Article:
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No Longer Lost in Translation

May 24, 2018 05:06PM ● By MED Magazine

By Anne Geske

Getting the diagnosis right—what could be more important in assessing a patient’s symptoms? Imaging tests such as X-rays, CT scans, MRIs, ultrasounds and mammograms are essential tests within the diagnostic toolbox. So, it follows that any communication between the radiologists interpreting these exams and the clinicians who order them is essential. And yet, it’s not so simple.

Radiology is a complex specialty, and radiologists use their own intricate language, which must then be translated, so to speak, into a clear and comprehensible interpretation—even for the highly trained medical professionals who order them. Given that communication between radiologists and clinicians usually takes place within written reports and the electronic health record (EHR)—not in person or via phone—the potential for error is significant. In fact, MMIC found that the misinterpretation of tests and results, including radiologist-to-clinician communication, is a contributing factor in 27 percent of malpractice allegations.1 More effective communication between radiologists and ordering clinicians may have made a difference in these cases.

The Reference Process

The American College of Radiology (ACR) is actively engaged in defining processes to reduce diagnostic error. In 2015, the ACR supported a process radiologists could use when communicating to referring clinicians through the radiology report: The radiology report should include a standard management recommendation suggesting next steps for evaluation and a reference supporting that recommendation.2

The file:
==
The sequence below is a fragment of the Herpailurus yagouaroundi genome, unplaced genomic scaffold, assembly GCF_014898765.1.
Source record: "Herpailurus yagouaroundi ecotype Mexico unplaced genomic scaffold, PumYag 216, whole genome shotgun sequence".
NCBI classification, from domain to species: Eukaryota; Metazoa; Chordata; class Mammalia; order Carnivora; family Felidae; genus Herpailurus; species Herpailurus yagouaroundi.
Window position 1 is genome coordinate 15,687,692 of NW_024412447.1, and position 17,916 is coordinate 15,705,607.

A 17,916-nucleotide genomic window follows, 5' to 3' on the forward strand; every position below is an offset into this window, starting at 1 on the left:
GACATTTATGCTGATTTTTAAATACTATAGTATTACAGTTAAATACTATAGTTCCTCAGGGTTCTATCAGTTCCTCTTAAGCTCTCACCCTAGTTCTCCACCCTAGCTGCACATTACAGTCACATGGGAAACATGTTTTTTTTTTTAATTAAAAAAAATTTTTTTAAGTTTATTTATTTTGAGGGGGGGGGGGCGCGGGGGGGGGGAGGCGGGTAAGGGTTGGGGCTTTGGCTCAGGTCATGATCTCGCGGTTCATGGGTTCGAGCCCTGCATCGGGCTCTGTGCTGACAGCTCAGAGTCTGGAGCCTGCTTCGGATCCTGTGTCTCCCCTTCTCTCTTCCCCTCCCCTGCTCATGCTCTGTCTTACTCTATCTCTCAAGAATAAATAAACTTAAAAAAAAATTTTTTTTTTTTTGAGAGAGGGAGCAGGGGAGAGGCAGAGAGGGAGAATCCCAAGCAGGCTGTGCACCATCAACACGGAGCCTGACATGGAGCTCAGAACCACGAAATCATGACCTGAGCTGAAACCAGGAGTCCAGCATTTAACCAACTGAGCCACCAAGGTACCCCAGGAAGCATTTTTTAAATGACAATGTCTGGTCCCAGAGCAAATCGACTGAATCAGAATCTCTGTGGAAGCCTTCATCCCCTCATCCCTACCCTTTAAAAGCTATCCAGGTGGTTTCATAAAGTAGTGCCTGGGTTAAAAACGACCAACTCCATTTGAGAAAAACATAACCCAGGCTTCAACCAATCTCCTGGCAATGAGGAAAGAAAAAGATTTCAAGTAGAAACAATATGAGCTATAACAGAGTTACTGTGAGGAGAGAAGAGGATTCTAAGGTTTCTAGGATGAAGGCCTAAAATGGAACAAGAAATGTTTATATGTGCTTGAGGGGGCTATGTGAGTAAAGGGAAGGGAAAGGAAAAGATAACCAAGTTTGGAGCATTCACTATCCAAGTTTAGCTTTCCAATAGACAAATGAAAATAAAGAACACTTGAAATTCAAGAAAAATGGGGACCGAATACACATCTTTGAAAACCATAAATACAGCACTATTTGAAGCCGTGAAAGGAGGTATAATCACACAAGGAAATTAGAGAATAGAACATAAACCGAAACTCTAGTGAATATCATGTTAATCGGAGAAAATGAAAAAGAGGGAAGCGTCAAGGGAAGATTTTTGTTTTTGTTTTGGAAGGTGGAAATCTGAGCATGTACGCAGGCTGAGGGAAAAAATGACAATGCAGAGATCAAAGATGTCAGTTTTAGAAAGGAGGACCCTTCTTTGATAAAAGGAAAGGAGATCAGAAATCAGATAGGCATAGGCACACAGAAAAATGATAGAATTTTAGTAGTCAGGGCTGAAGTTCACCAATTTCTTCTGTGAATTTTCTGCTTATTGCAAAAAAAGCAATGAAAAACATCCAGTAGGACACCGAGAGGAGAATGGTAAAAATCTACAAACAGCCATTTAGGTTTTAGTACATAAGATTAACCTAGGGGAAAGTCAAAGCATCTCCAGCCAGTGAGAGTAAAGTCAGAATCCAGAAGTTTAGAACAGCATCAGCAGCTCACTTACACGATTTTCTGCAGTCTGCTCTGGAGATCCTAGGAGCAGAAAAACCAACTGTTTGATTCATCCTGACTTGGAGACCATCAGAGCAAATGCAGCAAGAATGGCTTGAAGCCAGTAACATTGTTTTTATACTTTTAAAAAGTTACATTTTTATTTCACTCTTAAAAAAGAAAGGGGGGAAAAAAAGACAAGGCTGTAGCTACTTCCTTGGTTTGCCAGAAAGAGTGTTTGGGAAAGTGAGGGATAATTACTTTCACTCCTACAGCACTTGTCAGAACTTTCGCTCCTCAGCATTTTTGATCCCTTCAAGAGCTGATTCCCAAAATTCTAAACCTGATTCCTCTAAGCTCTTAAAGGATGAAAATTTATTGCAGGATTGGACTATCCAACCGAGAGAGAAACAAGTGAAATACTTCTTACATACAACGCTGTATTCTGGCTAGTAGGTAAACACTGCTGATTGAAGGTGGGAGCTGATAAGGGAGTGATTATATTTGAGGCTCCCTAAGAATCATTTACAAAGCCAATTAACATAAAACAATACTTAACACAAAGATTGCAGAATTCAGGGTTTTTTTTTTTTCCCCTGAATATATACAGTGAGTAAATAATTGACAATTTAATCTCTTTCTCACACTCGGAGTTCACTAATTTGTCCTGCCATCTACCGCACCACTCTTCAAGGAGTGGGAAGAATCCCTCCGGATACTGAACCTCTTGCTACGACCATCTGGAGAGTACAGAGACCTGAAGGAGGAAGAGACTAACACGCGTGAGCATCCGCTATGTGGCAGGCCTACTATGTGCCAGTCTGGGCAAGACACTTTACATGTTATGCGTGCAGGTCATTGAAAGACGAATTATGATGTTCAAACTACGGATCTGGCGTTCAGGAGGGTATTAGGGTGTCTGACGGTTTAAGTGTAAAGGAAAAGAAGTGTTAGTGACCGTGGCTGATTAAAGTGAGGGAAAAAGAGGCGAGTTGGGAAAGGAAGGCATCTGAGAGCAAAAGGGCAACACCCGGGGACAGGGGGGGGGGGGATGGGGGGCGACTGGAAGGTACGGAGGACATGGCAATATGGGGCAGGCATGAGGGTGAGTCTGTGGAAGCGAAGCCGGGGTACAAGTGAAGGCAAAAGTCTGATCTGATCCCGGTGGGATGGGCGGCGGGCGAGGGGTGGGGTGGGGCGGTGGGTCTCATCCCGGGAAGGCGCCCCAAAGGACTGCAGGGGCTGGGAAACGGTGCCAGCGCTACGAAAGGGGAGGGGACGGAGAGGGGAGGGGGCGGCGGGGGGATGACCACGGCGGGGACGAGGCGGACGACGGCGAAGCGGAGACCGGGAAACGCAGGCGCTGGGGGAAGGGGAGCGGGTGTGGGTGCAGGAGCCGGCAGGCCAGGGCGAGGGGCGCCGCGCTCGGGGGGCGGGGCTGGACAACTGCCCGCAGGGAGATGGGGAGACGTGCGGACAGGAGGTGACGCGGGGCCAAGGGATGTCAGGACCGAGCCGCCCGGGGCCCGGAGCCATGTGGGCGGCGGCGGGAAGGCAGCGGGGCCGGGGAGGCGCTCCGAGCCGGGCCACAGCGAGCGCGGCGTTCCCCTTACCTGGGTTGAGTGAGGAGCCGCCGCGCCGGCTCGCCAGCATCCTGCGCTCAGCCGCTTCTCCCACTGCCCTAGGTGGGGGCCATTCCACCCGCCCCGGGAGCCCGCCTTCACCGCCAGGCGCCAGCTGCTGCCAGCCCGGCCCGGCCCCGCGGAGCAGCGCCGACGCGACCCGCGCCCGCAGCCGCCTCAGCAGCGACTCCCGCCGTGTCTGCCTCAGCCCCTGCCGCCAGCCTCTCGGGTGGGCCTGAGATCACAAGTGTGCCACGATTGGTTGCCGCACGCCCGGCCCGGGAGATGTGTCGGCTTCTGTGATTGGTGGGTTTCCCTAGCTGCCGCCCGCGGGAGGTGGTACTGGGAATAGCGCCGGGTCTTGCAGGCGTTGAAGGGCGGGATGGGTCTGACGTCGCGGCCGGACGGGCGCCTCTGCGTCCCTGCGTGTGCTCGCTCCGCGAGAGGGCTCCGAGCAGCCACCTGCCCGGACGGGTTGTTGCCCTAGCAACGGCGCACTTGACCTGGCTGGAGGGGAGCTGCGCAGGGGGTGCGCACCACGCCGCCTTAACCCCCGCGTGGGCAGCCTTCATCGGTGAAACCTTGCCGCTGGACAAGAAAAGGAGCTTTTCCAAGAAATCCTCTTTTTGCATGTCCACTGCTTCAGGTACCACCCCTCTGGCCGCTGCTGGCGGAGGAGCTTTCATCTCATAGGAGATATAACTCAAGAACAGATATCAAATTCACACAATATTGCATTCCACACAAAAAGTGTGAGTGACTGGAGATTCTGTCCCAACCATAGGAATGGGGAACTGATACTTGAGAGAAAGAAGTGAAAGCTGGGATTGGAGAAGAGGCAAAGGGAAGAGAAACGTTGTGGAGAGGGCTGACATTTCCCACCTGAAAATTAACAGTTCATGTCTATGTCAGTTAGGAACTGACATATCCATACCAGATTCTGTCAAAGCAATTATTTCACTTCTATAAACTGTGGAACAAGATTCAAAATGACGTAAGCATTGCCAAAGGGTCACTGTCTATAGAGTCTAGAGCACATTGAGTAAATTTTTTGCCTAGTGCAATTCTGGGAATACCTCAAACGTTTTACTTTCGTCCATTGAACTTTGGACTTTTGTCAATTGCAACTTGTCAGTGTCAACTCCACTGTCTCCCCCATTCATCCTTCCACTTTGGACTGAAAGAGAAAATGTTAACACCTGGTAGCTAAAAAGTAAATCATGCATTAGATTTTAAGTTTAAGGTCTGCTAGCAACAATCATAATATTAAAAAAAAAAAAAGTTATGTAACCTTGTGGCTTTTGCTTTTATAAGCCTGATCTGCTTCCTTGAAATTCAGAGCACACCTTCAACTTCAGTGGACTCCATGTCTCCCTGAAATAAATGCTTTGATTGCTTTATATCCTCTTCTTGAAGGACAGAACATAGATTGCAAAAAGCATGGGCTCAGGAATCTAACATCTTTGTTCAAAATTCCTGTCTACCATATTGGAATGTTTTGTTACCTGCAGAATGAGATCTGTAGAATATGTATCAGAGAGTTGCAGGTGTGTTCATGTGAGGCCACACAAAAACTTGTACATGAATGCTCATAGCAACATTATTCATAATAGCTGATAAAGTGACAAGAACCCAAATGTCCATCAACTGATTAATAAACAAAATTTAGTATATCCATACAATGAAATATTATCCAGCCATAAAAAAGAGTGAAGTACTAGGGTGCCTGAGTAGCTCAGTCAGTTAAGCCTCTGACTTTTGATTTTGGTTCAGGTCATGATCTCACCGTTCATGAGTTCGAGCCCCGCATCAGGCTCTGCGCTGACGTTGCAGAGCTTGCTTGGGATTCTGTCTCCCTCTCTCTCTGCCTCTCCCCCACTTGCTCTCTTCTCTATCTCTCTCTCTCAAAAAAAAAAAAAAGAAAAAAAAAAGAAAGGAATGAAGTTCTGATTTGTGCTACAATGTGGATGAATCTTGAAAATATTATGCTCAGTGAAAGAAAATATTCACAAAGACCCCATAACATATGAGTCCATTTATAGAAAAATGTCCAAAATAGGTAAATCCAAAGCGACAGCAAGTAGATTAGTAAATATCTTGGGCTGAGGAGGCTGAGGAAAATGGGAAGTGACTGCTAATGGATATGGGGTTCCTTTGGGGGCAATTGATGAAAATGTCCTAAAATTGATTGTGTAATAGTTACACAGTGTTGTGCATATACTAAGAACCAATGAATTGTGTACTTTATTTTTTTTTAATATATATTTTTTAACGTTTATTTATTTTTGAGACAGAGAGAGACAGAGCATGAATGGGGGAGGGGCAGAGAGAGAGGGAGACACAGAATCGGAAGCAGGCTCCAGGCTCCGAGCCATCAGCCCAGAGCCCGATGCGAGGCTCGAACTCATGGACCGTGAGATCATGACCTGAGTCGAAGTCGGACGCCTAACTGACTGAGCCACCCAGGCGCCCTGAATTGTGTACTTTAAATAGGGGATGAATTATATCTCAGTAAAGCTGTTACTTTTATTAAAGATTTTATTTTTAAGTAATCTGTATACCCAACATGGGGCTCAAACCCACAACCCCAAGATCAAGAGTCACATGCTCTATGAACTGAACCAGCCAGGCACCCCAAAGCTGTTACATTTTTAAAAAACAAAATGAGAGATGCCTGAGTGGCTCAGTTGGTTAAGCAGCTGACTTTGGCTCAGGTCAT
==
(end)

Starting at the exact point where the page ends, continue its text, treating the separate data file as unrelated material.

Sue A. Crook, MD, FACR, is a radiologist with Suburban Radiologic Consultants (SRC) in Bloomington, MN, whose staff works with large Twin Cities health systems that have been rolling out the “reference process,” as it’s referred to in short, since 2015. “We help clinicians know what the next step is, if they’re unaware of it,” says Dr. Crook. “Following the impression of our report, we suggest further follow-up—such as another imaging test or a recommendation for a specialist—and what the evidence-based reference is for that.”

In her work with larger systems, the move toward having all clinicians follow similar protocols for work-ups involving radiologists is progressing. The reference process is a way for radiologists to uniformly use consensus guidelines in their recommendations.

Reducing Human Error

Without such a process, the referring clinician interprets the complex terminology in the radiologist report and makes their own determination for next steps. And because clinicians are human, perceptions and second-guessing may come into play. Radiologists have sometimes had to work to overcome perceptions by striking a balance between what might be seen as over-diagnosing, which is making sure results aren’t dismissed that point to further work-up, and under-diagnosing, in which more serious issues might fall through the cracks.